Learn how to make Chinese mapo tofu at home with this simple recipe that tastes better than anything you’ll find in a restaurant.
WHAT DOES MAPO TOFU TASTE LIKE?
A traditional Szechuan meal, Mapo Tofu, is made with tofu wrapped in minced beef and spices. It goes nicely with rice and, given how spicy it can get, may even be required.
The old lady who created this dish inspired the food’s moniker, which translates to “pockmarked old lady tofu.” The more you learn!
Chinese eateries have seen an increase in demand for takeaway orders. However, did you know that it is pretty simple to manufacture your own?
CHINESE MAPO TOFU FROM SCRATCH
My Mapo Tofu dish was recently requested by a coworker. He’s recently started cooking and wanted to give it a whirl in the comfort of his own kitchen.
As soon as we had a chance to talk, I walked him through the recipe’s steps. The concept of manufacturing his own tofu from scratch was discarded.
He said it was challenging and time-consuming. Mapo Tofu mix was all he had on hand.
HOW HARD IS IT TO MAKE?
Making Mapo Tofu at home doesn’t seem that difficult. Do novice home cooks find the lengthy ingredient list intimidating? I pondered this question for a moment. Unfortunately, the answer is yes.
With so much mala/numbing spiciness in this Szechuan tofu, it’s not easy to keep it authentic without sacrificing the flavor.
AUTHENTIC MAPO TOFU
My Mapo Tofu recipe came from a friend in Sichuan, where this well-known Chinese dish was first created. Because my friend’s mother attended the Sichuan Culinary Institute in Chengdu for the most authentic Mapo Tofu, this is the best recipe out there. Inflammatory and lip-smackingly spicy, the Mapo Tofu dish is not for the faint-hearted. Think Angelina Jolie’s lips after eating this!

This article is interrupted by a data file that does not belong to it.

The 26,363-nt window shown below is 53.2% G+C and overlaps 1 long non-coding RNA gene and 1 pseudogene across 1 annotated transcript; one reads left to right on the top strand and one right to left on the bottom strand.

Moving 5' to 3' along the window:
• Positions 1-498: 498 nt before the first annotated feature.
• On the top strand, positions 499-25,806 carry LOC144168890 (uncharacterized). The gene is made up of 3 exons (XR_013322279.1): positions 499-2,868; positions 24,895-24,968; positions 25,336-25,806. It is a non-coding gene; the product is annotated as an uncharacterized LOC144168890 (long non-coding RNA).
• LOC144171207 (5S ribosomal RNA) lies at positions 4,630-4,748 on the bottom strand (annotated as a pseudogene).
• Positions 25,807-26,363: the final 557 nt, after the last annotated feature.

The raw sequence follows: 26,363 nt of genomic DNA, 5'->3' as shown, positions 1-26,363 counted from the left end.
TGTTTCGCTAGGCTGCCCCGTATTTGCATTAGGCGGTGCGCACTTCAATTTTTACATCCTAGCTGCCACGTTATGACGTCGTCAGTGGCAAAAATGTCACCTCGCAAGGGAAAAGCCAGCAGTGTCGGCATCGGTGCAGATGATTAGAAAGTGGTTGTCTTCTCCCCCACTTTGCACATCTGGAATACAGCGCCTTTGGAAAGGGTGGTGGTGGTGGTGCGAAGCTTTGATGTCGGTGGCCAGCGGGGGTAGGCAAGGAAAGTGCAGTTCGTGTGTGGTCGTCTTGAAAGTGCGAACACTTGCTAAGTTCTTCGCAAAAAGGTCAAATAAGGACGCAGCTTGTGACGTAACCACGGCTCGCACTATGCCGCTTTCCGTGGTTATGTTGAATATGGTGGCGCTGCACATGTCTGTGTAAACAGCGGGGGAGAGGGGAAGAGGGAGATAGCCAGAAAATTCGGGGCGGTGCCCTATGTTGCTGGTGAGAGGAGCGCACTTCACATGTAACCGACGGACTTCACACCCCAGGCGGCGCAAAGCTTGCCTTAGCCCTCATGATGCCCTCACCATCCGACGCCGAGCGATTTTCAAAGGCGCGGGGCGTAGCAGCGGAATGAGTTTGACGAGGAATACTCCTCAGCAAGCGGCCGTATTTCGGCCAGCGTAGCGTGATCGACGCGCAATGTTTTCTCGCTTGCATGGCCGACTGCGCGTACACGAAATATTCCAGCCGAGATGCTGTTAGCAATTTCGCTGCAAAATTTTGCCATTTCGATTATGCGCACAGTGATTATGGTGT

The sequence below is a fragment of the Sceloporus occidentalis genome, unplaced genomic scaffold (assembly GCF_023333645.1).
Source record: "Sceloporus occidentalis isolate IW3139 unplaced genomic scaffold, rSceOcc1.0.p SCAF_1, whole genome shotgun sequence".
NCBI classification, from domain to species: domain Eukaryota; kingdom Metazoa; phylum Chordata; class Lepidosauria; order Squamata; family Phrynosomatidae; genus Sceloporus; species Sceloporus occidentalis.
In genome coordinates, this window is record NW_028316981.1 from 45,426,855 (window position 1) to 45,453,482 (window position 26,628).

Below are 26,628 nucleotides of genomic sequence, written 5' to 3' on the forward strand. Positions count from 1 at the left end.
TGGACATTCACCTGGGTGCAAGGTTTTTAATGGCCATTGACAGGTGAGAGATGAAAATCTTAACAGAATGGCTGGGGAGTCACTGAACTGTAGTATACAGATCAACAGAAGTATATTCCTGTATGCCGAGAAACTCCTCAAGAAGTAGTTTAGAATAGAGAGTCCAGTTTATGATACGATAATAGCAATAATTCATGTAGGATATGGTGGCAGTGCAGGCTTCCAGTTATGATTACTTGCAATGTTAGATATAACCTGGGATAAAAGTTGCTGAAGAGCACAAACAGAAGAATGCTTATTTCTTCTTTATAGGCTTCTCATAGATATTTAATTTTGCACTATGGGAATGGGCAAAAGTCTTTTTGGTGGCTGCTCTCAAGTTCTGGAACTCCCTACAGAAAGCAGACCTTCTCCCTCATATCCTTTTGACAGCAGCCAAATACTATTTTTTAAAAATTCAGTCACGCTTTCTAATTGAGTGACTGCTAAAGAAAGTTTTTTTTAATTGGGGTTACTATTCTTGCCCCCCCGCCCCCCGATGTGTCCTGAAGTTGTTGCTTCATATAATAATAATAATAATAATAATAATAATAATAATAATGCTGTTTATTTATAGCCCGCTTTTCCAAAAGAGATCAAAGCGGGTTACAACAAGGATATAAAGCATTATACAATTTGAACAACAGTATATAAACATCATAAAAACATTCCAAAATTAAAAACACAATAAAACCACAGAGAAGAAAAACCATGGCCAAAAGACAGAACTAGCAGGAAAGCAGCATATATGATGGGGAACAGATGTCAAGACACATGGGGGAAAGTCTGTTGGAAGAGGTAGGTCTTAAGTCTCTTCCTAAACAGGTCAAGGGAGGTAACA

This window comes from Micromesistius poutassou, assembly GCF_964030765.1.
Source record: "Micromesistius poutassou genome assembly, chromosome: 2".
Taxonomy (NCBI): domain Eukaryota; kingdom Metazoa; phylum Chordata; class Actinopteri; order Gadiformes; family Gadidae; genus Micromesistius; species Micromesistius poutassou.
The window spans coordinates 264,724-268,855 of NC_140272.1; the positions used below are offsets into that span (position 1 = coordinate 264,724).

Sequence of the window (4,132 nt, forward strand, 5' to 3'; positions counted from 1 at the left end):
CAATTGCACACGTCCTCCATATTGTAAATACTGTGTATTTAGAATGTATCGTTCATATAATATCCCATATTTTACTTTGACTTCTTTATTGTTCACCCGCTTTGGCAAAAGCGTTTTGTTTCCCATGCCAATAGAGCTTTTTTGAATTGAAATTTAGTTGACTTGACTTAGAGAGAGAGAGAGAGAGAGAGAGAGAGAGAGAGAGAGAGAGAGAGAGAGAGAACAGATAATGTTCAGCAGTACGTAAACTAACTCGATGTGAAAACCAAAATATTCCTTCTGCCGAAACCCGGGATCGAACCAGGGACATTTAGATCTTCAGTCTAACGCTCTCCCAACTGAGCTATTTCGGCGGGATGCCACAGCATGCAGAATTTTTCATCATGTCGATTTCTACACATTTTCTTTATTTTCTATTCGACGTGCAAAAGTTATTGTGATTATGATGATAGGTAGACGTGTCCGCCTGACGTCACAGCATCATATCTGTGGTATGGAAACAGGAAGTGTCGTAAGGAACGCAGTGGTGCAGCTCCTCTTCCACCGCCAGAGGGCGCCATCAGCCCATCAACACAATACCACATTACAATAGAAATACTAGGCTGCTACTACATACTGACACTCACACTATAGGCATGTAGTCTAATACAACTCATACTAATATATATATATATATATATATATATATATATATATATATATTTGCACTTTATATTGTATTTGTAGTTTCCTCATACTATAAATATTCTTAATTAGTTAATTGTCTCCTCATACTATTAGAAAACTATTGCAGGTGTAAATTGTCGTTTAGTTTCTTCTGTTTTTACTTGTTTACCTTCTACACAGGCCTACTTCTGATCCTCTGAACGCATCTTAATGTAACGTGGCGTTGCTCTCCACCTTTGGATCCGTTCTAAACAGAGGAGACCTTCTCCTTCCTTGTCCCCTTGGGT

What is the average number of calories in one serving?
- Each serving of this recipe contains only 266 calories.
With this recipe, what are its complementary dishes?
I’ve compiled a collection of recipes that are both healthy and quick enough to prepare on a weeknight.
- RESTAURANT-STYLE CHINESE GREENS WITH OYSTER SAUCE
- SZECHUAN/SICHUAN ROASTED CHICKEN
- BAKED HOISIN CHICKEN
- SICHUAN (SZECHUAN) COLD NOODLES
- 1 tsp. fermented black beans (rinsed and pounded)
- 2 stalks of chopped leeks or scallions, chopped into 1 or 2-inch length
- 1/4 lb. ground pork
- 3 tbsp. Sichuan spicy bean paste 辣豆瓣酱
- 1/2 cup water
- 3 tablespoons chili oil
- 1 silken block tofu
- 2 tablespoons chili powder
- 2 tablespoons cooking oil
- 1 tablespoon light soy sauce
- Salt to taste
- 1 tablespoon Sichuan peppercorns, roasted and ground to powder
- 2 cloves garlic, chopped
- Drain the water from the tofu, then cut it into tiny pieces. A wok should be heated up and added cooking oil and chili oil. Grind the pork and add to the pan together with the garlic and spicy bean paste. Cook until the pork is halfway done. Then, add chili powder, soy sauce, fermented black beans, and stir-fry until fragrant. Lower the heat for around 3-5 minutes and let the sauce thicken. Add the roasted Sichuan peppercorn powder and the scallions, and mix well to combine flavors before serving. Stirring and blending should be done with care. Serve immediately from the prepared dish.
- This meal can be made milder by reducing the amount of roasted Sichuan peppercorn powder, chili powder, and chili oil used in the recipe. The flavors can be altered to suit your taste buds. This dish is referred to as “Pock-Marked Old Lady Tofu” (I know, I know). You may learn more about this dish’s origins here. There is less of a kick to American-style Ma Po Tofu than you might find at Chinese restaurants around the country.